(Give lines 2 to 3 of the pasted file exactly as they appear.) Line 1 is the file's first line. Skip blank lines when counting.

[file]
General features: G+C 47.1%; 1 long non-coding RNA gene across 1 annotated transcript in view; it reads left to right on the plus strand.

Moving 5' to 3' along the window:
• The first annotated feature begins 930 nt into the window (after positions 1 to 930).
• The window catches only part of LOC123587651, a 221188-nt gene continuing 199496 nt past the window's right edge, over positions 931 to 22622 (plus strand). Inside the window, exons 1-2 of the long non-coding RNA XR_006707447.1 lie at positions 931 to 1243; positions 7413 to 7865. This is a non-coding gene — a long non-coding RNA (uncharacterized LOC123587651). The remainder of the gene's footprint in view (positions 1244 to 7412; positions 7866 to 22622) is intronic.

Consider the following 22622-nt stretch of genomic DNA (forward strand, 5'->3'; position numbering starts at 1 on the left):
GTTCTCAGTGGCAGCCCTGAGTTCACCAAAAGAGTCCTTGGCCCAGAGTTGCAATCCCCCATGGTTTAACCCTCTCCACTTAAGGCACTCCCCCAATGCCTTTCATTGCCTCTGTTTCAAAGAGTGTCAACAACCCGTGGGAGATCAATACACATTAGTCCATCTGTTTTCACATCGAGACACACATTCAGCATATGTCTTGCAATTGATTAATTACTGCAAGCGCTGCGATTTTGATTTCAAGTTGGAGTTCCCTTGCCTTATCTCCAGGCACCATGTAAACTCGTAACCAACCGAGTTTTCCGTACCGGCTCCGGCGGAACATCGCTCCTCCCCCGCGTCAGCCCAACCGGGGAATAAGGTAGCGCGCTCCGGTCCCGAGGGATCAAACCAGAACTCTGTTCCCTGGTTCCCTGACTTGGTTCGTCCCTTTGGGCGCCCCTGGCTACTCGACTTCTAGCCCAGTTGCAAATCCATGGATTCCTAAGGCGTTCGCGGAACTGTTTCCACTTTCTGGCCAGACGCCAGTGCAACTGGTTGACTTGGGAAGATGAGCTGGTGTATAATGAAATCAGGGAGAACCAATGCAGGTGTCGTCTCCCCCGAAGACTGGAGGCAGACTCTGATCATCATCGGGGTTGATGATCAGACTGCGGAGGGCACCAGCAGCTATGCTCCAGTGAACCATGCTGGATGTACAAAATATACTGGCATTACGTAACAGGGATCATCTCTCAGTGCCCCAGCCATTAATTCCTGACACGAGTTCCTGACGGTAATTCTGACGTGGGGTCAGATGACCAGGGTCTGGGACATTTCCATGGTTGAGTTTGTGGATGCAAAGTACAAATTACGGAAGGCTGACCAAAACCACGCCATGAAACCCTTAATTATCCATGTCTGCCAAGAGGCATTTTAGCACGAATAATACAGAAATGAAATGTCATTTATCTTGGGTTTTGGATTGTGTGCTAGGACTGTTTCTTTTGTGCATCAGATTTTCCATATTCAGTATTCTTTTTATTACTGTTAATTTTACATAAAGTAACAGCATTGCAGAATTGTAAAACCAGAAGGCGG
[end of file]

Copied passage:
Moving 5' to 3' along the window:
• The first annotated feature begins 930 nt into the window (after positions 1 to 930).